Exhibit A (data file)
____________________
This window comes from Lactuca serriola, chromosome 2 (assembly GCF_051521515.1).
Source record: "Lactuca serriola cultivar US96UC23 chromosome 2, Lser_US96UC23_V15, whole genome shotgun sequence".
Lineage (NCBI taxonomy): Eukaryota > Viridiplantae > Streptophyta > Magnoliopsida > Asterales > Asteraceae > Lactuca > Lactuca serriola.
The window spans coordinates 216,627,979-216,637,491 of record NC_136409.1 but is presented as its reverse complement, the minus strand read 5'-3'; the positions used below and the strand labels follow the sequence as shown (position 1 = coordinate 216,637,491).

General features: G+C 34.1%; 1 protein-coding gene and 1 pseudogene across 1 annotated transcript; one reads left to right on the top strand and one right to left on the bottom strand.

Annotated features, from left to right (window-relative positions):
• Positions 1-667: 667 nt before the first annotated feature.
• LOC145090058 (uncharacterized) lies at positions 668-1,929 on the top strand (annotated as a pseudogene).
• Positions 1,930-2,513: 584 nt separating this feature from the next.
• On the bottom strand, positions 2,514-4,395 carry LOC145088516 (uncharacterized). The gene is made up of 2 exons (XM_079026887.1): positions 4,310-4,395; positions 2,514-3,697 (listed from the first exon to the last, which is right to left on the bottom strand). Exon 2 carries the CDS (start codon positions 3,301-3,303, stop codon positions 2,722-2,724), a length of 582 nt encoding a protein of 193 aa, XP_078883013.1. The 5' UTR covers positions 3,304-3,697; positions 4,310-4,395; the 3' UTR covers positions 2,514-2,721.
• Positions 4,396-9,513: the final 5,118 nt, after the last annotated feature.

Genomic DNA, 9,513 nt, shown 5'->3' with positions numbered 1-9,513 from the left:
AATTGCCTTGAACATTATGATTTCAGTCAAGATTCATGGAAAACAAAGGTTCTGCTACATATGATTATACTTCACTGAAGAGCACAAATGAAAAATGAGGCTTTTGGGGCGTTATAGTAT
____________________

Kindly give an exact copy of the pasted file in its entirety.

This window comes from Lactuca serriola, chromosome 2 (assembly GCF_051521515.1).
Source record: "Lactuca serriola cultivar US96UC23 chromosome 2, Lser_US96UC23_V15, whole genome shotgun sequence".
Lineage (NCBI taxonomy): Eukaryota > Viridiplantae > Streptophyta > Magnoliopsida > Asterales > Asteraceae > Lactuca > Lactuca serriola.
The window spans coordinates 216,627,979-216,637,491 of record NC_136409.1 but is presented as its reverse complement, the minus strand read 5'-3'; the positions used below and the strand labels follow the sequence as shown (position 1 = coordinate 216,637,491).

General features: G+C 34.1%; 1 protein-coding gene and 1 pseudogene across 1 annotated transcript; one reads left to right on the top strand and one right to left on the bottom strand.

Annotated features, from left to right (window-relative positions):
• Positions 1-667: 667 nt before the first annotated feature.
• LOC145090058 (uncharacterized) lies at positions 668-1,929 on the top strand (annotated as a pseudogene).
• Positions 1,930-2,513: 584 nt separating this feature from the next.
• On the bottom strand, positions 2,514-4,395 carry LOC145088516 (uncharacterized). The gene is made up of 2 exons (XM_079026887.1): positions 4,310-4,395; positions 2,514-3,697 (listed from the first exon to the last, which is right to left on the bottom strand). Exon 2 carries the CDS (start codon positions 3,301-3,303, stop codon positions 2,722-2,724), a length of 582 nt encoding a protein of 193 aa, XP_078883013.1. The 5' UTR covers positions 3,304-3,697; positions 4,310-4,395; the 3' UTR covers positions 2,514-2,721.
• Positions 4,396-9,513: the final 5,118 nt, after the last annotated feature.

Genomic DNA, 9,513 nt, shown 5'->3' with positions numbered 1-9,513 from the left:
AATTGCCTTGAACATTATGATTTCAGTCAAGATTCATGGAAAACAAAGGTTCTGCTACATATGATTATACTTCACTGAAGAGCACAAATGAAAAATGAGGCTTTTGGGGCGTTATAGTAT